This paper develops a conceptual model emphasizing relationships between beach-going, and individual characteristics, geographical access, coastal knowledge, interaction with coastal environments, and attitudes toward nature. The authors use a telephone survey of Los Angeles County residents to explore beach-going in this urban coastal region characterized by cultural diversity, large immigrant populations, and a rich assemblage of marine wildlife. Findings suggest beach use rates vary significantly by age, race/ethnicity, class, and immigrant status, by distance between home and beach, and by beach recreational activity preferences. Perceived barriers to beach use are documented, how such perceived barriers vary by race/ethnicity, and what, if any, impact such perceptions have on beach use rates. The influence on distance between home and beach on beach going behavior is also considered. Attitudes toward nature also shape decisions about spending leisure time at the beach, and warrant more attention in leisure research. It may be important for coastal zone managers to develop additional avenues for providing accurate information about beach safety and closures. Increasing public transportation from inland communities to the beach might be critical for those residents who experience access barriers related to geography.

Citation: Wolch, J., & Zhang, J. (2004). Beach recreation, cultural diversity and attitudes toward nature. Journal of Leisure Research, 36(3), 414-443.


Leisure preferences and open space needs in an urban Chinese American community

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Additional Link: http://www.nrs.fs.fed.us/pubs/jrnl/1998/nc_1998_zhang_001.pdf

129 face-to-face interviews and 4 focus group discussions were used to address three research objectives: (1) To characterize leisure patterns of the Chinese American community in Chicago's Chinatown; (2) To understand preferences and problems relative to leisure and recreation; (3) To identify variations in leisure activities and open space preferences. The only public park in the core Chinatown area is a 1/3-acre park with some seating and playground equipment for tots. Findings show that although some popular activities are no different from what might be expected for the mainstream Anglo American population, the meaning and significance of these activities have clear and unique ties to Chinese culture are not differentiated from non-leisure within the Asian American groups. Thus for some groups, traditional measures of activity participation may mask important concepts of leisure and its place in everyday life. Preferences for the new Chinatown park development mirror activity preferences, emphasizing facilities that enhance the natural environment for passive activities. Notable differences in activity preferences were found within the sample of respondents according to age, generational status, and other factors.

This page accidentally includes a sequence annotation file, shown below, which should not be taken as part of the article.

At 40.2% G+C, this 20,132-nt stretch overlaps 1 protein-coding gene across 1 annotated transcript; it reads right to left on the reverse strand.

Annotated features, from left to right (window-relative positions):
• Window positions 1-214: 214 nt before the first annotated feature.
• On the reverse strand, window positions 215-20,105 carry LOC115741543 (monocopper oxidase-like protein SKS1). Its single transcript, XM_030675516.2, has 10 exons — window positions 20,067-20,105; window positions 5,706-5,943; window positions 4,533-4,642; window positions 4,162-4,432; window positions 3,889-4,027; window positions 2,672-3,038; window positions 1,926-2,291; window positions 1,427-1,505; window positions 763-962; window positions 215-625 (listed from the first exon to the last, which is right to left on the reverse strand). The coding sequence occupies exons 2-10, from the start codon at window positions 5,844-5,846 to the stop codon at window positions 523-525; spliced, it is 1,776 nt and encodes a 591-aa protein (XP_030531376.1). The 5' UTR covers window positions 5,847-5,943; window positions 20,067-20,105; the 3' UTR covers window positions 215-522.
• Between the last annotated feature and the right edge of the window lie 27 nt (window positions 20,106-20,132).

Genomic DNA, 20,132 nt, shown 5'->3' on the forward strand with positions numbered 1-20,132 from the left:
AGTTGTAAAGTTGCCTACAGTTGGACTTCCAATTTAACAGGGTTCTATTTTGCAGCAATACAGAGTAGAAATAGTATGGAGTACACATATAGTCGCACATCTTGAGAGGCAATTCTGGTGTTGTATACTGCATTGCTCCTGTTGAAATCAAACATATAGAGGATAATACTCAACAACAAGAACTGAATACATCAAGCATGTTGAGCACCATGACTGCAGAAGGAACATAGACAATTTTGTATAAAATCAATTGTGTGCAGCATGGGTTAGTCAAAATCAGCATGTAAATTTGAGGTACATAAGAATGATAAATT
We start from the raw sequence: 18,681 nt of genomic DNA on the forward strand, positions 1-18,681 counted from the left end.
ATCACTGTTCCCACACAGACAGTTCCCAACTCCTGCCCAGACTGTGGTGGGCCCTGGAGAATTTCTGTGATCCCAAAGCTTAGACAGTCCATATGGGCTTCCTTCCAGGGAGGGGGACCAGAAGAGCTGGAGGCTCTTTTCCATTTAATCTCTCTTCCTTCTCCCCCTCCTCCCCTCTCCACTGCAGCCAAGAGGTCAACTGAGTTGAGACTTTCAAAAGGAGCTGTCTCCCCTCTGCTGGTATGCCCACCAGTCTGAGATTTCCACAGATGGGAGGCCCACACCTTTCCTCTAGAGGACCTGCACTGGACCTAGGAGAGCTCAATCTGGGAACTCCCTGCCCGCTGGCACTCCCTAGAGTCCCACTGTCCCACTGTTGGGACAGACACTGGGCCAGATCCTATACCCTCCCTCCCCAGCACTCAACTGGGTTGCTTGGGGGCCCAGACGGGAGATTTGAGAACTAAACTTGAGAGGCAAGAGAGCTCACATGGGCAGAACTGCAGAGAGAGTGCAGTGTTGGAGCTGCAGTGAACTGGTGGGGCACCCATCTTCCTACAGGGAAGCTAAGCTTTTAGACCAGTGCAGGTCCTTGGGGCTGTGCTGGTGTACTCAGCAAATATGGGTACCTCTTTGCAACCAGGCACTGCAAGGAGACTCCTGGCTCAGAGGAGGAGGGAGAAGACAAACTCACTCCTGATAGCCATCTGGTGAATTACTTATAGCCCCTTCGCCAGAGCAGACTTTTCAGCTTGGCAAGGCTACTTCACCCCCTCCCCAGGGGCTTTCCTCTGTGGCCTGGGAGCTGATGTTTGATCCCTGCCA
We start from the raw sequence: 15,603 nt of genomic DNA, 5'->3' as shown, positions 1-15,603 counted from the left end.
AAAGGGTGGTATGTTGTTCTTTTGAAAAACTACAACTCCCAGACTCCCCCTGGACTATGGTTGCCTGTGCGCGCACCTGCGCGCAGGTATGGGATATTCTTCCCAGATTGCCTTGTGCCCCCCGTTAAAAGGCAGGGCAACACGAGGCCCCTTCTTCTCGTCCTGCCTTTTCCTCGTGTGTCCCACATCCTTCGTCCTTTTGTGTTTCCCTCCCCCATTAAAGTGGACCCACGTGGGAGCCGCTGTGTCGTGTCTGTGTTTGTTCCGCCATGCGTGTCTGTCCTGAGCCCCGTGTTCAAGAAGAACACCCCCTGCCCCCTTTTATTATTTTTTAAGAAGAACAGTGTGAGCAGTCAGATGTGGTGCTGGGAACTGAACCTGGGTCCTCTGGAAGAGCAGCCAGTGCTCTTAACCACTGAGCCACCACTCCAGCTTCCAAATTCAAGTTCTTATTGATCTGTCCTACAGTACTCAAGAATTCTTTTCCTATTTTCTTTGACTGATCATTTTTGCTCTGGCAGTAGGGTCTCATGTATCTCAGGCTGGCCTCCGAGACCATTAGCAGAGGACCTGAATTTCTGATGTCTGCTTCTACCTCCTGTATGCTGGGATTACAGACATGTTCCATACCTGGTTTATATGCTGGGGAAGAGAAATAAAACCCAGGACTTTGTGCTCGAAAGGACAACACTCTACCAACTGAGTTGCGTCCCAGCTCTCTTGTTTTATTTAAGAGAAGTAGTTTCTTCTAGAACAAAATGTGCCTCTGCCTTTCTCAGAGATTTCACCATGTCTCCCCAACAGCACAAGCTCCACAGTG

Citation: Zhang, T., & Gobster, P. H. (1998). Leisure preferences and open space needs in an urban Chinese American community. Journal of Architectural Planning and Research, 15(4), 338-355.


Patterns of wildlife value orientations in hunters' families

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http://dx.doi.org/10.1080/10871200260293324

Study Objective: As one step toward a more complete understanding of possible shifts in wildlife value orientations, this study was designed to: (a) describe the wildlife value orientations of hunters old enough to have adult children; (b) examine perceived patterns of wildlife value orientations among respondents’ family members; and (c) test for relationships between within-family patterns of wildlife value orientations and participant characteristics. This study used a mail survey of Pennsylvania and Colorado hunting license holders 50 or older. A majority approved of wildlife use and hunting but not wildlife rights. Males were least likely to perceive differences between their own beliefs and those of their fathers and sons and most likely to perceive differences between their own beliefs and those of their daughters. Respondents who perceived most differences were likely to report moderate utilitarian value orientations and to have grown up in urban areas, lived in more than one state, and attended college. Results link values shifts to three current trends: urbanization, residential mobility, and increasing education. To the extent that wildlife value orientations are changing, wildlife management agencies must adapt to that change.